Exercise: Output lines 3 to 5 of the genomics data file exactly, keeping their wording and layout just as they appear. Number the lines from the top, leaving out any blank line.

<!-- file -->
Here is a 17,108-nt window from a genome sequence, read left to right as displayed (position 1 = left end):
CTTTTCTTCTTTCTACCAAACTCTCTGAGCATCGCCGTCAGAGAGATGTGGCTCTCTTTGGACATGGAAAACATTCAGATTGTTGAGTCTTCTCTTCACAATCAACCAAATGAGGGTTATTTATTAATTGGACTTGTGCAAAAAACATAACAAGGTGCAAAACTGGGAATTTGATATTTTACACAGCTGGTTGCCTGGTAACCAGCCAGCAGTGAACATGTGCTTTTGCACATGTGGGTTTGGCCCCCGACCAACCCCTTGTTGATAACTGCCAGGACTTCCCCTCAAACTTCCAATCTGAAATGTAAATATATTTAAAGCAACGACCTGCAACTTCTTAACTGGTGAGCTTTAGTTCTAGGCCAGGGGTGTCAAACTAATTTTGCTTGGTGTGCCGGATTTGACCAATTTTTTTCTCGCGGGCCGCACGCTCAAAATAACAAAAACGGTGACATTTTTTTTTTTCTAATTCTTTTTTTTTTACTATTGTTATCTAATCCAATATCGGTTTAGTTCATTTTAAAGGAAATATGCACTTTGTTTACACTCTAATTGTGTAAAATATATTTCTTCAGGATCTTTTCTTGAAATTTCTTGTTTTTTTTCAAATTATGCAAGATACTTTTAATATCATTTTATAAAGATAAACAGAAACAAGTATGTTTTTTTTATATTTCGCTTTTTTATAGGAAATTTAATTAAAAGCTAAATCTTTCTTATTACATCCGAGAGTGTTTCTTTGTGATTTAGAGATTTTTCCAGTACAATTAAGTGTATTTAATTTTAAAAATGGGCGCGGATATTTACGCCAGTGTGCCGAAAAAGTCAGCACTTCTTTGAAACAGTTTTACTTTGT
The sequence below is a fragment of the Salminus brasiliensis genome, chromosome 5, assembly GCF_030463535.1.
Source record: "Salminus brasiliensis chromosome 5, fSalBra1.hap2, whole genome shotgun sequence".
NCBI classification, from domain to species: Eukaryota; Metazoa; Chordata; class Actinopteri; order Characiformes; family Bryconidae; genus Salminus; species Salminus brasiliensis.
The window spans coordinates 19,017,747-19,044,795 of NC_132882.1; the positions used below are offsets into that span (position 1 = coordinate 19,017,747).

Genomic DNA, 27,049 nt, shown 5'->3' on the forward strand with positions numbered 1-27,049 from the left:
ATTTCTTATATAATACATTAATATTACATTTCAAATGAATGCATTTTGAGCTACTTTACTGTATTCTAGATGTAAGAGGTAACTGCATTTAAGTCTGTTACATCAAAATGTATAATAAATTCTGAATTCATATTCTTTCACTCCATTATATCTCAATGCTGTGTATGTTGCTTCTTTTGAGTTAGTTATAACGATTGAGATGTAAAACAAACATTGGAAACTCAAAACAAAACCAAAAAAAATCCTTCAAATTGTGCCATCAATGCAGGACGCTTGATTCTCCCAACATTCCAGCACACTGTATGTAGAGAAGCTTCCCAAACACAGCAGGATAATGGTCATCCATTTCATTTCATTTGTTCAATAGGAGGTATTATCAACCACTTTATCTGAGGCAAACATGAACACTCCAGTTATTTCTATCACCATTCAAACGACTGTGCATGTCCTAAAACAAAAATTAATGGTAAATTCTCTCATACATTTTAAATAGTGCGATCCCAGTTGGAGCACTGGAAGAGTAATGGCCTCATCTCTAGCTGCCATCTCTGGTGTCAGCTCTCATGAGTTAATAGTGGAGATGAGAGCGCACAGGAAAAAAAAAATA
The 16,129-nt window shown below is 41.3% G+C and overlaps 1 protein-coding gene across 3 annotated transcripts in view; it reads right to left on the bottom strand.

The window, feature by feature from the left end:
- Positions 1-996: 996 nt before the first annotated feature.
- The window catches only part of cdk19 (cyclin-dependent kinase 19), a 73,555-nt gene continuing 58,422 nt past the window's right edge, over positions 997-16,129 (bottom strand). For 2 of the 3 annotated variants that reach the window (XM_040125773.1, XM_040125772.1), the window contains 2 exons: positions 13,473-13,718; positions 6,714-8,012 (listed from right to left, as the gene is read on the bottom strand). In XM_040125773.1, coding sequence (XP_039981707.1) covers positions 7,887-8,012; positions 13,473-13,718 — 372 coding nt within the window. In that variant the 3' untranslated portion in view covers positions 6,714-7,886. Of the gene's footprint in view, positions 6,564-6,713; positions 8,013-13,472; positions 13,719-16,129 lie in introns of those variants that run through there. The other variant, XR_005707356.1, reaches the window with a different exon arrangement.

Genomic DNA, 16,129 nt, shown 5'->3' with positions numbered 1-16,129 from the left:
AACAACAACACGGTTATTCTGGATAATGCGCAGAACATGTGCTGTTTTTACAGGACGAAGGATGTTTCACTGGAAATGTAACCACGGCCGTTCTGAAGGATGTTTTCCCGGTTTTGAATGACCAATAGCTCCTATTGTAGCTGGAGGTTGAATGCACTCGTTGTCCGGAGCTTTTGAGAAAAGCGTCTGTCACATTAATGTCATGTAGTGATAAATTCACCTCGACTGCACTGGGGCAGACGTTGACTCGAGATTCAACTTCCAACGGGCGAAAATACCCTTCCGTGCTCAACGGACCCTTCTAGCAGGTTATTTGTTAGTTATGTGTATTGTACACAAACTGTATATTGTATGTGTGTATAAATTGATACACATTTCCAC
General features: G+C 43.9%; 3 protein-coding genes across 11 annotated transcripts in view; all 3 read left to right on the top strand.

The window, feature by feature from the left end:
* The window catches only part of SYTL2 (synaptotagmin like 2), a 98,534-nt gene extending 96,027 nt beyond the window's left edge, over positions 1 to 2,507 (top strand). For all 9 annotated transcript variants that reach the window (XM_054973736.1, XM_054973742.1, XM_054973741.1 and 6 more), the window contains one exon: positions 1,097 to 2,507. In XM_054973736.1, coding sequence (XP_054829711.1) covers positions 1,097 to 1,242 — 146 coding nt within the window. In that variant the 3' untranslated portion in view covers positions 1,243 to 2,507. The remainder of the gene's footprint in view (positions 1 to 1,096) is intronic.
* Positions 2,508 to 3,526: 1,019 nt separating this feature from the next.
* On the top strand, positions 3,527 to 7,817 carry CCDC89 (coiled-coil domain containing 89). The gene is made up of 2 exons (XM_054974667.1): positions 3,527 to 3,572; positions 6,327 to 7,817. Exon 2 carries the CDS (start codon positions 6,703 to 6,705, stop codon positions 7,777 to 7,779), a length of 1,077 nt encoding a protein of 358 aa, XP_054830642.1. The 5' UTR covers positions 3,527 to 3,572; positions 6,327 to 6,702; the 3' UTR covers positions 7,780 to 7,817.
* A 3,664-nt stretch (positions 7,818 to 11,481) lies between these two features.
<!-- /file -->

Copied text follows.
The sequence below is a fragment of the Salminus brasiliensis genome, chromosome 5, assembly GCF_030463535.1.
Source record: "Salminus brasiliensis chromosome 5, fSalBra1.hap2, whole genome shotgun sequence".
NCBI classification, from domain to species: Eukaryota; Metazoa; Chordata; class Actinopteri; order Characiformes; family Bryconidae; genus Salminus; species Salminus brasiliensis.